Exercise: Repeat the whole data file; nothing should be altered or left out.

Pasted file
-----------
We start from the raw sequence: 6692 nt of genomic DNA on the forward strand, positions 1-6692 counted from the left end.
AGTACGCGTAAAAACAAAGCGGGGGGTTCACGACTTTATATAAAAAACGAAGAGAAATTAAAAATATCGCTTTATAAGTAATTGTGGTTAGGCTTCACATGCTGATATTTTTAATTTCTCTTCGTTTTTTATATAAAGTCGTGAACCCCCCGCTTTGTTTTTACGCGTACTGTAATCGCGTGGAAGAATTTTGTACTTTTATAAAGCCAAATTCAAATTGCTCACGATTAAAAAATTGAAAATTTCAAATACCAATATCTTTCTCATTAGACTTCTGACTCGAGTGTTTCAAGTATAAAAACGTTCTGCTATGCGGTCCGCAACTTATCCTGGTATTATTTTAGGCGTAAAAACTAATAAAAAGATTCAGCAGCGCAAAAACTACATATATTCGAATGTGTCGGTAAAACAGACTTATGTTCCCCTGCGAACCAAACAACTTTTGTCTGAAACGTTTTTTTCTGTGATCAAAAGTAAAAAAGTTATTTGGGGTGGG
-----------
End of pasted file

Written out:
We start from the raw sequence: 6692 nt of genomic DNA on the forward strand, positions 1-6692 counted from the left end.
AGTACGCGTAAAAACAAAGCGGGGGGTTCACGACTTTATATAAAAAACGAAGAGAAATTAAAAATATCGCTTTATAAGTAATTGTGGTTAGGCTTCACATGCTGATATTTTTAATTTCTCTTCGTTTTTTATATAAAGTCGTGAACCCCCCGCTTTGTTTTTACGCGTACTGTAATCGCGTGGAAGAATTTTGTACTTTTATAAAGCCAAATTCAAATTGCTCACGATTAAAAAATTGAAAATTTCAAATACCAATATCTTTCTCATTAGACTTCTGACTCGAGTGTTTCAAGTATAAAAACGTTCTGCTATGCGGTCCGCAACTTATCCTGGTATTATTTTAGGCGTAAAAACTAATAAAAAGATTCAGCAGCGCAAAAACTACATATATTCGAATGTGTCGGTAAAACAGACTTATGTTCCCCTGCGAACCAAACAACTTTTGTCTGAAACGTTTTTTTCTGTGATCAAAAGTAAAAAAGTTATTTGGGGTGGG